Google and library databases can both be used for finding information, but what factors should users consider while using them?
|Coverage of Material||
Breadth- finds a more broad, wide range of sources from the open web.
|Depth- finds more specific sources relevant to your topic. Users have access to a specific collection of information.|
|Specificity of Searching||Less important- yields results with broad search terms. Google analyzes link patterns and metadata and makes assumptions about what users are searching for.||Most important- while searching databases, the keywords you use make a big difference in the results the search will yield. Librarians attempt to make several access points to information through subject guides, indexes, and other search tools.|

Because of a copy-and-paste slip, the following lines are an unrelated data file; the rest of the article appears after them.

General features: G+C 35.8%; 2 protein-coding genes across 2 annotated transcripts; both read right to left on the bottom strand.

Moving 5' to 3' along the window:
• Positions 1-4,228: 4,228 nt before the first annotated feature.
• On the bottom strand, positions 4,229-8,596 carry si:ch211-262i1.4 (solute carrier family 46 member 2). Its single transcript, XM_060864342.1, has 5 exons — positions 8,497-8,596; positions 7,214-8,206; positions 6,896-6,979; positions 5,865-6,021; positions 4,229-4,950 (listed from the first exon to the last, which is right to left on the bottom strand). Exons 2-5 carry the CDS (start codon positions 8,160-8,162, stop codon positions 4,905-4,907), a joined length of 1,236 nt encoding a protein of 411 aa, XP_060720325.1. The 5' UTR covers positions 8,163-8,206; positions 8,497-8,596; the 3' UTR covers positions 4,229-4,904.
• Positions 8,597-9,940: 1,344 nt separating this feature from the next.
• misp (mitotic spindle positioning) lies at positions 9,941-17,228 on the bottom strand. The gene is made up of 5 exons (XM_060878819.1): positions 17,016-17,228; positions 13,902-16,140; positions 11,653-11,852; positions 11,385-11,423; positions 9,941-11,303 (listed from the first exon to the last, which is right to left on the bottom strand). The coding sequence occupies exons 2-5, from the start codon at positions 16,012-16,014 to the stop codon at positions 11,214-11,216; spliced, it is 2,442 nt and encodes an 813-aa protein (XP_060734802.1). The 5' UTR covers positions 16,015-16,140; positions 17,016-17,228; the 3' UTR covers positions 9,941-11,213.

Varies widely-the first few links may not be the most reputable sources. Coverage is a priority over quality.
|Typically very high- results are more likely to be peer-reviewed and scholarly sources. Quality is a priority over coverage.|
Open web- many links from Google are free and easily accessed through the internet. Indexes the entire open web for material, which may or may not be behind a paywall. Users will not be able to view full-text for all Google Scholar results.
|Pay walled material- Many sources in the library databases are licensed or purchased, meaning users must be affiliated with the university to freely access the materials.|
Google attempts to provide users the best information by analyzing their search history online. Every time users search, Google collects and uses this information to find more relevant results. While this often helpful, it can also cause bias in search results. Library databases don't typically do this. Instead, they rely on the curation and e-learning to help users find the best information.